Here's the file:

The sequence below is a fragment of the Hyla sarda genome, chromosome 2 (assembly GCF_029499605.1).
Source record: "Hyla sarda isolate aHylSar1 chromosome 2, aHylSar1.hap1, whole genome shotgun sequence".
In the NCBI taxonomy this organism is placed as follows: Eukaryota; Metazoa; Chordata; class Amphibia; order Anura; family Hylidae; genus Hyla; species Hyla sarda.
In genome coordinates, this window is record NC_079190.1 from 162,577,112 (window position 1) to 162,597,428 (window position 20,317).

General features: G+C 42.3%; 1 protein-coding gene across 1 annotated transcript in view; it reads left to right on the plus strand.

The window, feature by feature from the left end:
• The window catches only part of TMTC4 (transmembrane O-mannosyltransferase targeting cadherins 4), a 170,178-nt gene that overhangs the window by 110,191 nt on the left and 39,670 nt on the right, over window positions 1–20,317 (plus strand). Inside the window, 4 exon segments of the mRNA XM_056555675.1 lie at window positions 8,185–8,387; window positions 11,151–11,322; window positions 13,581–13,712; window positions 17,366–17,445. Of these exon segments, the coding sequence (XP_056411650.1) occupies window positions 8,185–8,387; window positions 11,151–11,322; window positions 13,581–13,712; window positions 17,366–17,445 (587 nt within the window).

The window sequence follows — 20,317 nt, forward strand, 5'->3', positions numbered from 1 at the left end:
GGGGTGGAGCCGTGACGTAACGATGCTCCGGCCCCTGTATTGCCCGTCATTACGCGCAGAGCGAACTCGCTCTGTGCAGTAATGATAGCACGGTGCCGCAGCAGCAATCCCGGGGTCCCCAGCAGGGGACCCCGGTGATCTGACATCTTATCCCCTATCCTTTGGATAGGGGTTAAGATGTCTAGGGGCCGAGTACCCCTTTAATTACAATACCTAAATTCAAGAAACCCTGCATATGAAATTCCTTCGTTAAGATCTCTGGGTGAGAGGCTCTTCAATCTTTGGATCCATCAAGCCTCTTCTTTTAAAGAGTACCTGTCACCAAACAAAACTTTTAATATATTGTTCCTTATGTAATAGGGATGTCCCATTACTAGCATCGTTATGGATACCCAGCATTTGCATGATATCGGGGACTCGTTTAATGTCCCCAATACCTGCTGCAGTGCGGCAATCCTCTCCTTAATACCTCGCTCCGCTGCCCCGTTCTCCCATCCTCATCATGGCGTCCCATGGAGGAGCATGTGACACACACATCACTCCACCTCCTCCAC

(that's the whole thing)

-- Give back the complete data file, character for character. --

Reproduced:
The sequence below is a fragment of the Hyla sarda genome, chromosome 2 (assembly GCF_029499605.1).
Source record: "Hyla sarda isolate aHylSar1 chromosome 2, aHylSar1.hap1, whole genome shotgun sequence".
In the NCBI taxonomy this organism is placed as follows: Eukaryota; Metazoa; Chordata; class Amphibia; order Anura; family Hylidae; genus Hyla; species Hyla sarda.
In genome coordinates, this window is record NC_079190.1 from 162,577,112 (window position 1) to 162,597,428 (window position 20,317).

General features: G+C 42.3%; 1 protein-coding gene across 1 annotated transcript in view; it reads left to right on the plus strand.

The window, feature by feature from the left end:
• The window catches only part of TMTC4 (transmembrane O-mannosyltransferase targeting cadherins 4), a 170,178-nt gene that overhangs the window by 110,191 nt on the left and 39,670 nt on the right, over window positions 1–20,317 (plus strand). Inside the window, 4 exon segments of the mRNA XM_056555675.1 lie at window positions 8,185–8,387; window positions 11,151–11,322; window positions 13,581–13,712; window positions 17,366–17,445. Of these exon segments, the coding sequence (XP_056411650.1) occupies window positions 8,185–8,387; window positions 11,151–11,322; window positions 13,581–13,712; window positions 17,366–17,445 (587 nt within the window).

The window sequence follows — 20,317 nt, forward strand, 5'->3', positions numbered from 1 at the left end:
GGGGTGGAGCCGTGACGTAACGATGCTCCGGCCCCTGTATTGCCCGTCATTACGCGCAGAGCGAACTCGCTCTGTGCAGTAATGATAGCACGGTGCCGCAGCAGCAATCCCGGGGTCCCCAGCAGGGGACCCCGGTGATCTGACATCTTATCCCCTATCCTTTGGATAGGGGTTAAGATGTCTAGGGGCCGAGTACCCCTTTAATTACAATACCTAAATTCAAGAAACCCTGCATATGAAATTCCTTCGTTAAGATCTCTGGGTGAGAGGCTCTTCAATCTTTGGATCCATCAAGCCTCTTCTTTTAAAGAGTACCTGTCACCAAACAAAACTTTTAATATATTGTTCCTTATGTAATAGGGATGTCCCATTACTAGCATCGTTATGGATACCCAGCATTTGCATGATATCGGGGACTCGTTTAATGTCCCCAATACCTGCTGCAGTGCGGCAATCCTCTCCTTAATACCTCGCTCCGCTGCCCCGTTCTCCCATCCTCATCATGGCGTCCCATGGAGGAGCATGTGACACACACATCACTCCACCTCCTCCAC